http://www.thisisms.com/ftopicp-15681.html

Uric acid appears to reduce but not remove the risk of MS. Could it be fighting (a losing battle) against the ABF2's (or it the damage caused by ABF1's & 2's) that have made it into the CSF. But in the thread link provided below, jimmylegs found it may also hel0p with BBB permeability

There are a lot of holes in these ramblings, but they have been accumulating over the months to the point where I had to put them in words. Remember, I am not proposing any of the above as an absolute, just a possibility to be discussed.

Now I understand virtually every one here (well at least the vocal ones) have already been stating that’s it’s not an Auto-immune condition, so I am not looking for the "yeah, this is what I have been saying" posts. I hardly see posts regarding thee BBB except for the side mention and this thread http://www.thisisms.com/ftopicp-16313.html.

I remember one of the first diagnoses I had received was of CIDP (chronic inflammatory de-mylinating poly neuropathy). Basically non CNS MS. I remember when I first started searching on the net about it, and I kept hitting MS web sites, so I read, and got a little scared. I asked my immunologist who diagnosed me, that MS sounds like my condition with a leaky BBB; could I progress to MS. He assured me that would not happen (should have got that one in writing, with a money back guarantee)

I am not the only one or the first to push the BBB as the MAIN culprit (see http://www.thisisms.com/content-3.html), but I feel it doesn’t get discussed enough in research and discussion.

So let’s try it against the other twelve prepositions coined by the "Best bet diet guy":
1- It must be found throughout the world but be specific enough to affect only half or less of the susceptible individuals.
> BBB's are found around the world. And by definition I am saying that permeable ones occur around the world.

2- It must affect immigrant children more than it does immigrant adults. On the other hand it must affect susceptible identical twins mainly when they are adults rather than when they are children.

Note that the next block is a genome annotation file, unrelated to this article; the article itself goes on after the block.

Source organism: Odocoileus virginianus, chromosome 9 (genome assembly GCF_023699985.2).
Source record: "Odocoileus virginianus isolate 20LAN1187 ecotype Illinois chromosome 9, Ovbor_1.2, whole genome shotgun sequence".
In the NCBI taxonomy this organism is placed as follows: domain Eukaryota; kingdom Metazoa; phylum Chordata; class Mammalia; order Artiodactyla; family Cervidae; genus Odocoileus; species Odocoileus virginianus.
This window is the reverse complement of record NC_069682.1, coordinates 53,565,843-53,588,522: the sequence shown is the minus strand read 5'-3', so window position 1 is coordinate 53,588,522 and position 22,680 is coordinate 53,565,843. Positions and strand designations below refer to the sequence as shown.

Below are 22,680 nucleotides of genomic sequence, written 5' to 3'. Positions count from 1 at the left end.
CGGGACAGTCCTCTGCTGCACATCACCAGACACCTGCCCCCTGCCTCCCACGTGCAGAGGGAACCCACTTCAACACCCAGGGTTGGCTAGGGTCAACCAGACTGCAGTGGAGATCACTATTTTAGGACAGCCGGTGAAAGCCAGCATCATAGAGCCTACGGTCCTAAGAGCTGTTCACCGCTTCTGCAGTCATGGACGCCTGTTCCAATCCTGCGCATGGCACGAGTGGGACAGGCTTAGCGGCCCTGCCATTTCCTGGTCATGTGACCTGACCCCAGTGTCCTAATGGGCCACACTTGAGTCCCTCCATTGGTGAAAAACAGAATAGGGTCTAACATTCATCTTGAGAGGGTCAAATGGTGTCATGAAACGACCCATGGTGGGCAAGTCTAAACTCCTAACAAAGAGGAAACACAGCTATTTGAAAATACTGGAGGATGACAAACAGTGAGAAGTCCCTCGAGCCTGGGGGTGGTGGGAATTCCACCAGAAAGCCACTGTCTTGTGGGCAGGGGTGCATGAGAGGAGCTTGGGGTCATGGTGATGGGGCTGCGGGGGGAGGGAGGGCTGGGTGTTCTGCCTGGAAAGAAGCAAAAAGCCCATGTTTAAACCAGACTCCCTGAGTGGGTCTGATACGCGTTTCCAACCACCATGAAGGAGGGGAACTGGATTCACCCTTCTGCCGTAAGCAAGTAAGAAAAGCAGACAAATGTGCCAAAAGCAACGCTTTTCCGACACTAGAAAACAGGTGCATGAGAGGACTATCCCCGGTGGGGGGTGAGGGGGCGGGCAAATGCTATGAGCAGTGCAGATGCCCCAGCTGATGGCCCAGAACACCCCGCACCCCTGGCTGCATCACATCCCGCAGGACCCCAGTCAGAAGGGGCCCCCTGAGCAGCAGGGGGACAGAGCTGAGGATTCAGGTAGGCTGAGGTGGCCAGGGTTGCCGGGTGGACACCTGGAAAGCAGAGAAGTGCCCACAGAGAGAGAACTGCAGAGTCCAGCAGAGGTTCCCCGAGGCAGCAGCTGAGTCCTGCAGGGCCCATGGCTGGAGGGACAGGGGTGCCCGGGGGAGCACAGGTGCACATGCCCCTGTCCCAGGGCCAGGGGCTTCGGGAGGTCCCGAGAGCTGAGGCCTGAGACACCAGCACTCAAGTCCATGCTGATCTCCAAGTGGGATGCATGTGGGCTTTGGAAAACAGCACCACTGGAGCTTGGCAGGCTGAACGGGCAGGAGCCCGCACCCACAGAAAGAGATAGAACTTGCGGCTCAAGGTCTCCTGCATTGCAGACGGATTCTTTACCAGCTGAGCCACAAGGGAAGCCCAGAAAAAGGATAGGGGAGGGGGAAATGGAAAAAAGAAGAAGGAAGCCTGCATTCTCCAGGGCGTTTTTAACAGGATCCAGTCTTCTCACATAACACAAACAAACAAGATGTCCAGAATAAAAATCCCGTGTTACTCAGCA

>huh? maybe the BBB lack of permeability is built mostly during childhood?

3- It must be much more common or effective in northwestern Europe, Canada, United States, Australia and New Zealand than in the rest of the world.
>This would be the Vit D link to BBB stability. Or there could be a genetic pre-disposition for a permeable BBB

4- It must be more common or effective in higher latitude areas so as to create a pronounced north/south gradient of MS prevalence.
>see point 3 and the great thing, I could include diet here as a cover all...

5- It must have enough variation so as to create significant MS prevalence and incidence differences within ethnically homogeneous populations over relatively short distances.
>again genetic pre-disposition for a permeable BBB

6- In Hawaii it must adversely affect those of Japanese origin whereas at the same time have a positive effect on Caucasians.
>again genetic pre-disposition for a permeable BBB. Also the effect of Vit D on BBB and the way different genetic groups react to it and other food items?

7- It must be transportable so as to explain the sudden increase in MS prevalence in the Faroes following British troop occupation during World War II.
>If bacterial or viral infections cause BBB permeability, it’s covered

8- It cannot be transmitted by either person to person contact or by a blood transfusion.
>covered. I am saying it’s not in the blood.

9- It must be increasingly more widespread and effective over the last 100 years.
>Change of diet, ummm... Reduced infection with helminthes which may have covered the incidents of BBB permeability

I know I have pulled a lot together to cover the one thing, but if it were simple, it would have been cured by now.

Anyway, this has gone on long enough. Remember its just thinking out load, but please feel free to shoot holes at will. Boy, that must be my longest post. Do i get bonus points?
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Postby TwistedHelix » Sun Jan 28, 2007 7:24 am